This is all a complete contrast to the actions of Yahweh’s prophet Elijah. Firstly, Elijah repairs the altar by making it with 12 stones symbolic of the 12 tribes of Israel – the people "to whom the word of the LORD came", the people Yahweh, the God of Israel, not Baal, had saved. Elijah reminds the people of the history of what God has done for them. Then Elijah has water poured on the altar. Obviously, this makes it less likely that the meat on the altar will burn: "Fill four jars with water and pour it on the burnt offering and on the wood." "Do it a second time". "Do it a third time". Four jars of water poured on the altar three times equals 12 jars! This might have been intended to show that God would use the meat as a sacrifice to purify the 12 tribes of Israel from their idolatry.

Again, the author emphasises the differences between Elijah and the other prophets. Firstly, Elijah is the only prophet of Yahweh the God of Israel. Secondly, Elijah prays just once to Yahweh:

vs. 36-37: At the time of the offering of the oblation, the prophet Elijah came near and said, "O LORD, God of Abraham, Isaac, and Israel, let it be known this day that you are God in Israel, that I am your servant, and that I have done all these things at your bidding. Answer me, O LORD, answer me, so that this people may know that you, O LORD, are God, and that you have turned their hearts back."

And, thirdly, Yahweh answers immediately and as requested:

v. 38: Then the fire of the LORD fell and consumed the burnt offering, the wood, the stones, and the dust, and even licked up the water that was in the trench.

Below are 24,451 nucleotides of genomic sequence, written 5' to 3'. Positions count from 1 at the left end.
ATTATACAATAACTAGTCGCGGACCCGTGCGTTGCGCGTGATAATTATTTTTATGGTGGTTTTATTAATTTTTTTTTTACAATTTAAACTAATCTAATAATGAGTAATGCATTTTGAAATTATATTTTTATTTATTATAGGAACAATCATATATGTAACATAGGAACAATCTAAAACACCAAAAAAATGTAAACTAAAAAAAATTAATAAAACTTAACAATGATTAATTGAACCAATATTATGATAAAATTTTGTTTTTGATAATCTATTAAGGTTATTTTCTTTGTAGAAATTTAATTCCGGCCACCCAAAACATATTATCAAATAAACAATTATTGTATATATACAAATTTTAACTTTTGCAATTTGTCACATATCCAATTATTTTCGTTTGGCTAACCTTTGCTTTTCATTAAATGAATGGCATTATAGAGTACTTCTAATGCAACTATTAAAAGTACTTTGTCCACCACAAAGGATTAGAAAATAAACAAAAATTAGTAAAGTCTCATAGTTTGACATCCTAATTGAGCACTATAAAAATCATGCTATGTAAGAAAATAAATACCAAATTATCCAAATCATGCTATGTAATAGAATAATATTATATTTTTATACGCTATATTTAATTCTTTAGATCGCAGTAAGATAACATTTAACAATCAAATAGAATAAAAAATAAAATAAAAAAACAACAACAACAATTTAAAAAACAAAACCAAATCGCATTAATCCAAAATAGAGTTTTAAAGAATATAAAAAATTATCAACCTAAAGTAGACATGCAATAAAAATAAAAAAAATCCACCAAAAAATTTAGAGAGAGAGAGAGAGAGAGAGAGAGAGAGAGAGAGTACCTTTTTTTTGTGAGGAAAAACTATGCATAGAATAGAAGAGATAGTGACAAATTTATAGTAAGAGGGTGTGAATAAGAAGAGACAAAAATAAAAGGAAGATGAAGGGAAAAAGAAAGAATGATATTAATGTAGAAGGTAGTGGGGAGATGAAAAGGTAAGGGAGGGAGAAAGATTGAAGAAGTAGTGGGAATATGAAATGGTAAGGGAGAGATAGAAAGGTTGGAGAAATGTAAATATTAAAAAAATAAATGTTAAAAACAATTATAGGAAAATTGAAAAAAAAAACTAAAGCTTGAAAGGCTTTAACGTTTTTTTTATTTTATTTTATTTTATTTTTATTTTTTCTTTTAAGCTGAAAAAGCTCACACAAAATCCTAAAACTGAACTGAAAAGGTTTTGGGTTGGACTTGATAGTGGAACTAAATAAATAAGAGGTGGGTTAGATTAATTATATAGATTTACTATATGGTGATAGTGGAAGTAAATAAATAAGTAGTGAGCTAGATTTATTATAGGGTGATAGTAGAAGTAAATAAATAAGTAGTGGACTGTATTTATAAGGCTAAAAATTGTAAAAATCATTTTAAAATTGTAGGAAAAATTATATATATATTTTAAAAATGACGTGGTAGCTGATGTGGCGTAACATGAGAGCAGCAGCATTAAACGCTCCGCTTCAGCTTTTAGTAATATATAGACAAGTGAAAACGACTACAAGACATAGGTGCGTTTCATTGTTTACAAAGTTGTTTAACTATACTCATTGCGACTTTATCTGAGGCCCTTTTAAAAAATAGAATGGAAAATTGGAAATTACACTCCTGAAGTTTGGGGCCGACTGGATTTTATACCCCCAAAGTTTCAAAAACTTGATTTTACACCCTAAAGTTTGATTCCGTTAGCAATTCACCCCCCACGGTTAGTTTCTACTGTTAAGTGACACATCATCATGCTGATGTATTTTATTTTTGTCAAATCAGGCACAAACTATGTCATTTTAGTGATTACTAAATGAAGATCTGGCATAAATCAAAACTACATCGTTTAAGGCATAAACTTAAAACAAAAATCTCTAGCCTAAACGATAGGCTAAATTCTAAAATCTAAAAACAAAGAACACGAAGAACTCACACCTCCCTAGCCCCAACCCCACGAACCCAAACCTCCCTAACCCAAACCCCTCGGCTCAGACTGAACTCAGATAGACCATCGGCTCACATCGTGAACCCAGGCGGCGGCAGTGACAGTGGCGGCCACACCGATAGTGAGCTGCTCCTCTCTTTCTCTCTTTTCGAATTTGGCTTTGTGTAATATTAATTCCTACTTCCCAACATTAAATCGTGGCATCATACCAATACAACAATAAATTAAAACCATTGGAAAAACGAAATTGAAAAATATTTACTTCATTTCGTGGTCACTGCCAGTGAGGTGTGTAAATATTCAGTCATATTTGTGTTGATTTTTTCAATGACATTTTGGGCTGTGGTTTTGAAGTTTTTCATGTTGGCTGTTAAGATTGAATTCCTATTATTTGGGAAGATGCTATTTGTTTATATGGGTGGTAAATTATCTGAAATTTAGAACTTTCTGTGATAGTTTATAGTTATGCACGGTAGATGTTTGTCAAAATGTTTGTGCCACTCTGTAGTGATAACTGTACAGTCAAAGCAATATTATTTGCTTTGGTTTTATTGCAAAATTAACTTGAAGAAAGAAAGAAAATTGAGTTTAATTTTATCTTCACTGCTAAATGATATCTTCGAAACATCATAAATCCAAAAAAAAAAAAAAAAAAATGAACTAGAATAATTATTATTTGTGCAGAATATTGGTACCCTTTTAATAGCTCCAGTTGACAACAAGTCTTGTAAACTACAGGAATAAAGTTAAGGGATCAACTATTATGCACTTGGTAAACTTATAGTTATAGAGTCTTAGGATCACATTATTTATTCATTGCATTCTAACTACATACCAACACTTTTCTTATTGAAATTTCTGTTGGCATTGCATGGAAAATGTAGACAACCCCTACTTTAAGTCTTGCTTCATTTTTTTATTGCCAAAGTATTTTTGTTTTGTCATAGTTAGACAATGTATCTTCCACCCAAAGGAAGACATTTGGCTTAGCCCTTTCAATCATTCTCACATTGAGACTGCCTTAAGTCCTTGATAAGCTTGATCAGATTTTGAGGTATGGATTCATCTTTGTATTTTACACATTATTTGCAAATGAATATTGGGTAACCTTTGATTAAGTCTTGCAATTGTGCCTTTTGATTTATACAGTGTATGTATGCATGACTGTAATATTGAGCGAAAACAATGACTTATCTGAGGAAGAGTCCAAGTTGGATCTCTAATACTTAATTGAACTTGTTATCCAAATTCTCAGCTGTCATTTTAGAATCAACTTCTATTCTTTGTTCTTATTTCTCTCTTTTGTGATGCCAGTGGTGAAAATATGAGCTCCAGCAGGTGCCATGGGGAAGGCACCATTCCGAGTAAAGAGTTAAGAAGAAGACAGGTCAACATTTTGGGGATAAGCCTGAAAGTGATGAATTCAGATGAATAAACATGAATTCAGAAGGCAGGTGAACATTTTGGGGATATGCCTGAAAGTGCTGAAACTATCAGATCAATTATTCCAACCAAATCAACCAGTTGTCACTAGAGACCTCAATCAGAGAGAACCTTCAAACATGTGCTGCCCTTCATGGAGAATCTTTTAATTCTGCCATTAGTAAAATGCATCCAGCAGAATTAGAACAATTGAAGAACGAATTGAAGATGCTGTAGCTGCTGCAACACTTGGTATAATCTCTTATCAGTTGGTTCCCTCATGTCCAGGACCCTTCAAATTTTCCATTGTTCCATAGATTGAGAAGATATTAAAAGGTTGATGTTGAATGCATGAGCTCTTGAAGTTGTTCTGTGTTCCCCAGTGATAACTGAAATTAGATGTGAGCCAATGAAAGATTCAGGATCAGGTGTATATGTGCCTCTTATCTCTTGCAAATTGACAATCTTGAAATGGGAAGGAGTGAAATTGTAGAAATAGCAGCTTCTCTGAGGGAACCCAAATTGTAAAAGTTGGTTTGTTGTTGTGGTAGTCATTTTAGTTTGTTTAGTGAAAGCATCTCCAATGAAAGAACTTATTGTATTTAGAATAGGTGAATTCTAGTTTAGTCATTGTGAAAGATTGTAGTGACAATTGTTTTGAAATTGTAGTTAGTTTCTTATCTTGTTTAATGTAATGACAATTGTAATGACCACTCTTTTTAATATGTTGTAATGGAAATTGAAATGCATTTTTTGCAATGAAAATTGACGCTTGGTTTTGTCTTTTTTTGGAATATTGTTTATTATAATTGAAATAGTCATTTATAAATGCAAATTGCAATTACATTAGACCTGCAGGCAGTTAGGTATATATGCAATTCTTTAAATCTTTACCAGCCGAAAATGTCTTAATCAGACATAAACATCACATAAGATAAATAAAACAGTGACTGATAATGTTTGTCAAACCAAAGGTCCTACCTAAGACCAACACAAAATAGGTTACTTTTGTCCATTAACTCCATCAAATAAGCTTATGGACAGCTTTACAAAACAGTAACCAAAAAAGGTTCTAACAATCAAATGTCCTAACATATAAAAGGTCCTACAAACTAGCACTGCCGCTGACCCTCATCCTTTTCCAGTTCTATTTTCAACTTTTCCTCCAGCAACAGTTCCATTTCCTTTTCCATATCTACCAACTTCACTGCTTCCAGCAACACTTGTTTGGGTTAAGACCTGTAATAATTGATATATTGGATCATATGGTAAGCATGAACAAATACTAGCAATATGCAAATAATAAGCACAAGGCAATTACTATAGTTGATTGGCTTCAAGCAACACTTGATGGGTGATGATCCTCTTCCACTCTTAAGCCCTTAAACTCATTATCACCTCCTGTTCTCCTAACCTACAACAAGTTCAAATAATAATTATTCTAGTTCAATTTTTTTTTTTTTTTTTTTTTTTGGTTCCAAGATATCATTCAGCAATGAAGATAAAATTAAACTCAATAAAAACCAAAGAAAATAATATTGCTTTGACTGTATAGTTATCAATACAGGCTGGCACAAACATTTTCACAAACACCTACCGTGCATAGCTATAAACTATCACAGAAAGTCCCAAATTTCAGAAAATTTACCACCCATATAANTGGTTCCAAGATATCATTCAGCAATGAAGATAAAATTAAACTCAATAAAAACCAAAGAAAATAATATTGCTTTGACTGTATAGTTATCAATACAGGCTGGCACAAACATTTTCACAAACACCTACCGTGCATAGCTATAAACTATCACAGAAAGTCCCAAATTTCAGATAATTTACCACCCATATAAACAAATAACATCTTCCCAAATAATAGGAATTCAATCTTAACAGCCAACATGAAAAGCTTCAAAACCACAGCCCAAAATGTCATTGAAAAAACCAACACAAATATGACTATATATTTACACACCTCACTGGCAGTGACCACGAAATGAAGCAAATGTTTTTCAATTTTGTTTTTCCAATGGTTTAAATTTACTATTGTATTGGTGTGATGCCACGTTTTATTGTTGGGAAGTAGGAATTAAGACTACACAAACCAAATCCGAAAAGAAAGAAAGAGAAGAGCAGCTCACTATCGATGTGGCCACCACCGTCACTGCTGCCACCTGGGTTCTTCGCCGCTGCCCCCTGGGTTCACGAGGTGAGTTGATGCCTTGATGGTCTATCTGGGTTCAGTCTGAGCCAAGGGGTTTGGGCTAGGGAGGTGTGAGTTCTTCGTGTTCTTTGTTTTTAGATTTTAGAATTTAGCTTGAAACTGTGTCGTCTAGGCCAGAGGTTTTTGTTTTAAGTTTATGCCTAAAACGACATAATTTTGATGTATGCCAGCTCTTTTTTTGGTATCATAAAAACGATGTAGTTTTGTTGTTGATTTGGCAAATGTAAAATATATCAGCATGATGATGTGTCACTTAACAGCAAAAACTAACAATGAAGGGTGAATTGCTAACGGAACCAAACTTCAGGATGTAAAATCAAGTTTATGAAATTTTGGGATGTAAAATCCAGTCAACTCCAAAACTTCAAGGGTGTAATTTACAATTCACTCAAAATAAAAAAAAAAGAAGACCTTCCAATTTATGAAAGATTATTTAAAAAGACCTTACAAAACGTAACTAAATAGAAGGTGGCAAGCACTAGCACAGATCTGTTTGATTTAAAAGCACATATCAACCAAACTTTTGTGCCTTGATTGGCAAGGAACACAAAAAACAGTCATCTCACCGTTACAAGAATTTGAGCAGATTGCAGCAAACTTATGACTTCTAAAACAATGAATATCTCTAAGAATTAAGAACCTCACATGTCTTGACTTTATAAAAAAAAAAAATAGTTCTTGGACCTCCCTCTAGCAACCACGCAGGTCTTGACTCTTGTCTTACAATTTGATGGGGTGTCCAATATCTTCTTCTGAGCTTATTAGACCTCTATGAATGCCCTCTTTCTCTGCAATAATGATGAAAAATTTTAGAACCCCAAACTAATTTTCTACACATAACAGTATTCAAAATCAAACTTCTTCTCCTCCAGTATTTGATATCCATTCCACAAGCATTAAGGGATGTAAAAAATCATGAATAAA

And here we get the answer to the question raised in verse 21: Who is God? And the answer:

When all the people saw it, they fell on their faces and said, "The LORD indeed is God; the LORD indeed is God." (v. 39)

Yahweh is the real Lord of the universe. He can bring fire from heaven and drench the land with rain as he does in the final verses of today’s reading (vs. 41-46), a rain he has previously withheld. Here God speaks in a very loud voice. But, as we'll see in the next chapter, he can also speak in "a still, small voice."

In the time we have left I want to talk about a few of the issues that I think this passage wil have raised for some of us. They are not easy questions and I cannot give full answers to any of them but they are all important issues so I want to give you a couple of responses that I find helpful.


The underlying issue in today’s confrontation between Elijah and the prophets of Baal is idolatry, isn't it? In fact idolatry is an issue throughout the Old Testament. While Moses was up the mountain receiving the 10 Commandments the people were down on the plain building the golden calf. Eventually it leads to the destruction of the northern kingdom of Israel and just over a century later to the exile of the southern kingdom of Judah. By why is idolatry such a big deal to God? Does it really matter that much? Can I suggest two reasons why it matters so much.

Firstly, a wise Christian (William Stringfellow) once wrote that idols are "imposters of God". In our current language we might say they are "virtual reality". None of us would want to be tricked by a human imposter. Why would we possibly want to worship an imposter of God? The second problem with idolatry is one I hadn’t thought about this way before: idols "dehumanize people". The Bible tells us we are made to be images of God. But idolatry involves giving worship to images of what is made, rather than what makes (Augustine), to what is created rather than the Creator. What we bow down to (literally or metaphorically) is part of the world, of the creation of which we ourselves are part. Idolatry makes women and men servants of things. Rather than these things serving people, people come to serve them as gods. It is a complete reversal of the intention of creation.